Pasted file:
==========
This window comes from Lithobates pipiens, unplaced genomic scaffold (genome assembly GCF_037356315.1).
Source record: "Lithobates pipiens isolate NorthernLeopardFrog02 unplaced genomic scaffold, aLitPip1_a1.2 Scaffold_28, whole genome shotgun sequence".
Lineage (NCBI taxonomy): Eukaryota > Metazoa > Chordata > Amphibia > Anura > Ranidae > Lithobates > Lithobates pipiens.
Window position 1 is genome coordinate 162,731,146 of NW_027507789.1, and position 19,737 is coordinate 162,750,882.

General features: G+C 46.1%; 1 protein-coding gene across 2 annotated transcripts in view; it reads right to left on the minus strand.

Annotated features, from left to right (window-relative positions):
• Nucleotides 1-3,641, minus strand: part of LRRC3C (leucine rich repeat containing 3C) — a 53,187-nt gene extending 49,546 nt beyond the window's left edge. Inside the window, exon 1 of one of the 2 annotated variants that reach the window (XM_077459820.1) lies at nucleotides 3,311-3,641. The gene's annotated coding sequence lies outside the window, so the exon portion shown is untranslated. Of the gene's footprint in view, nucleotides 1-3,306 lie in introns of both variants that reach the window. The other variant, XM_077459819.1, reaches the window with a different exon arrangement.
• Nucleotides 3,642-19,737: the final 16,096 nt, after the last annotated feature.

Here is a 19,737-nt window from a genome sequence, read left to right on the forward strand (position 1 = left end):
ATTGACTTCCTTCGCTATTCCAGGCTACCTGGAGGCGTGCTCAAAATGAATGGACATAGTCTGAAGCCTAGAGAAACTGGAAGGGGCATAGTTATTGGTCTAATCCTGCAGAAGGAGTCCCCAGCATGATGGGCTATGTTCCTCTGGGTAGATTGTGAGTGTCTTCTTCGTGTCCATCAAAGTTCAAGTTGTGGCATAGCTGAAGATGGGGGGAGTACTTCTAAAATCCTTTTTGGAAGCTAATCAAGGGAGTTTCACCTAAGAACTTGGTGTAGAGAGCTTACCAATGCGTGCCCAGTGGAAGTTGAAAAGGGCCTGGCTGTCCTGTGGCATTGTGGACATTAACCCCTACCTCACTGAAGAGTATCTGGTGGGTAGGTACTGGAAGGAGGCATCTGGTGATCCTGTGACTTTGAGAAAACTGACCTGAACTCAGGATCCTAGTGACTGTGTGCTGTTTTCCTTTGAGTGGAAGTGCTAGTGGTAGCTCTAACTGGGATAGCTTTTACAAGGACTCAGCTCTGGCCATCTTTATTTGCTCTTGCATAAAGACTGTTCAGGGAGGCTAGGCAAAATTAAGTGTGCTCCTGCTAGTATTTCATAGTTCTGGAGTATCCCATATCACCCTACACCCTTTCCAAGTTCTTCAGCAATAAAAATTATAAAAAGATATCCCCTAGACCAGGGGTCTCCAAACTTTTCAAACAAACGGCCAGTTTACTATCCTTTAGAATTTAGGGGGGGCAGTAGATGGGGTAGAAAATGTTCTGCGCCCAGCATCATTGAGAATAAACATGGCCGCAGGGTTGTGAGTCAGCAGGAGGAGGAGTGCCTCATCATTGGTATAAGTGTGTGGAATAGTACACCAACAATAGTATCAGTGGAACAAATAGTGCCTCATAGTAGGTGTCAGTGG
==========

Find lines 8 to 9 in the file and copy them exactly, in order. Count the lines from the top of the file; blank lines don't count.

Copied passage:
• Nucleotides 3,642-19,737: the final 16,096 nt, after the last annotated feature.

Here is a 19,737-nt window from a genome sequence, read left to right on the forward strand (position 1 = left end):